Perry Mason Season 2: What's on the Docket for Matthew Rhys' Defense Attorney?

The morally scrupulous attorney, with the help of Della Street (Juliet Rylance) and Paul Drake (Chris Chalk), takes a case that reflects the divide between the haves and have-nots of Los Angeles — both then and now.

by | March 6, 2023 | Comments

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Sometimes even when you win, you lose.

The new season of HBO’s revamped Perry Mason checks in with Matthew Rhys’ morally scrupulous attorney several months after last season’s finale saw him lead a case to a mistrial and free a grieving mother (Gayle Rankin’s Emily Dodson).

His experiences with that trial still weigh on him. But 1930s Los Angeles is a city full of people who need good legal council and it’s not long before he has another chance to try to balance the scales of justice.

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(Photo by HBO)

This season focuses on the shooting death of Brooks McCutcheon (Tommy Dewey). The son of an oil giant who attempts to make a name for himself under the “if you build it, they will come” credo of designing a baseball stadium to lure a national team to the City of Angels. Then his body was found in his car.

The two men quickly arrested for the crime? Rafael (Fabrizio Guido) and Mateo (Peter Mendoza) Gallardo, Chicano Americans living a unhoused community.

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(Photo by HBO)

Executive producer Susan Downey told Rotten Tomatoes that season 2 showrunners Jack Amiel and Michael Begler — who took over for creators Rolin Jones and Ron Fitzgerald and who are known for creating Cinemax’s gritty New York–set period drama The Knick — had the idea of “bringing in the sunshine” to the first season’s previously established world of a “beautiful, haunting, authentic, dirty, and real Los Angeles.”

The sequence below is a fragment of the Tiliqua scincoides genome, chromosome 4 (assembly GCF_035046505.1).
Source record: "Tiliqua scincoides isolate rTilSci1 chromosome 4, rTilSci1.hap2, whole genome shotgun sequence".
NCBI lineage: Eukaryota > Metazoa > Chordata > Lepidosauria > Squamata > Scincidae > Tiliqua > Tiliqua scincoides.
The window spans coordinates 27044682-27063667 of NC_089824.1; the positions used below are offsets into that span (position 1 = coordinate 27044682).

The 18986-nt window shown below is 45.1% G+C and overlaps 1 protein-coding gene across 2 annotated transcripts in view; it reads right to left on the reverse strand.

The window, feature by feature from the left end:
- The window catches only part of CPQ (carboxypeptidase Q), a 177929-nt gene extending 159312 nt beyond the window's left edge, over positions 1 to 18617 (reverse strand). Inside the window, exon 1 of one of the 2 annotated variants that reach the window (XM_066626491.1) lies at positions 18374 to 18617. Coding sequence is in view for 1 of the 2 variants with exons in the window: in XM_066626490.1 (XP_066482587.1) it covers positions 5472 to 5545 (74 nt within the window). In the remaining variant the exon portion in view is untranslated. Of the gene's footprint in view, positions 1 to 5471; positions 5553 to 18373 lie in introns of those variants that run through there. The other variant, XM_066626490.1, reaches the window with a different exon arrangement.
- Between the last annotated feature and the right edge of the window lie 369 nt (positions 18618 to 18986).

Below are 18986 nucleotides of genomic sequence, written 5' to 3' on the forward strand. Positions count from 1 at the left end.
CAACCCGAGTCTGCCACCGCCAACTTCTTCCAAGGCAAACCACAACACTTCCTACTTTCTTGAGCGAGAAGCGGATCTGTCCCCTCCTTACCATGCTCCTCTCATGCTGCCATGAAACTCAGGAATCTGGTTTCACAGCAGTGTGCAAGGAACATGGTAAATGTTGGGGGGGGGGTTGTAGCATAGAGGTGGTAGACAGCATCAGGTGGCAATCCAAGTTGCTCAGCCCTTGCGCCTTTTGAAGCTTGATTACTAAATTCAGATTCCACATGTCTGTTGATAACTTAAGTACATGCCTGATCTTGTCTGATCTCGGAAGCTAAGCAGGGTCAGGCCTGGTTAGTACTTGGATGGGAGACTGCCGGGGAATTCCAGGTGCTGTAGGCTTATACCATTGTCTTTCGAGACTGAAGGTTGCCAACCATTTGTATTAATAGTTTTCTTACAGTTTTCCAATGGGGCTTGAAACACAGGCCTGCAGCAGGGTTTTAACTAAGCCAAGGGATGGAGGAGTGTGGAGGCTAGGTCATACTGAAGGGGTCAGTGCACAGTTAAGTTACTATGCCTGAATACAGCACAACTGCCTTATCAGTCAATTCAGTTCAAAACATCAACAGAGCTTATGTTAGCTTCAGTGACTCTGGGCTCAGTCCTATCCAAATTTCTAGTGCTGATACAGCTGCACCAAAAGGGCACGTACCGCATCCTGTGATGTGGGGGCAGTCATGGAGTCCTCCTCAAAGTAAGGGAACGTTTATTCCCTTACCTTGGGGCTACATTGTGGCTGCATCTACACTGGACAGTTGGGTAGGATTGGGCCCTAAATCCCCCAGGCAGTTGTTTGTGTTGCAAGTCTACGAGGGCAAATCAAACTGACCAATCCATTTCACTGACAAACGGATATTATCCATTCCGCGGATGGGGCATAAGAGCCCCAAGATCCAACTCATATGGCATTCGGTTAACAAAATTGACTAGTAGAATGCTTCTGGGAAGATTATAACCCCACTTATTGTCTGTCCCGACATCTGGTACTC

“That enabled us to say, ‘What about the haves and the have-nots and the people who get to live where there’s beautiful trees and sun and then what about the people out in the dusty Hoovervilles,'” she said.


(Photo by Merrick Morton/HBO)

Modern Los Angeles is in the midst of a horrific housing crisis and U.S. government crackdowns on Latin and Central Americans and immigrants are also well documented. But Begler said that they weren’t intentionally looking to tell a story that parallels modern times; just that “humans don’t change that much.”

“Los Angeles is so vast and there are all these different communities and they all existed back then,” Downey said. “We felt like let’s tell these stories and let’s really explore, as we look at this larger question of what is justice, what it did look like to different people in different socio-economic places at that time.”

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(Photo by HBO)

The case also comes at an inopportune time in Perry’s personal life. He’s since sold his family farm and is trying to start over in a Los Angeles apartment and reconnect with young son. He was sticking to civil cases and developing a low-stress career of wills and contracts.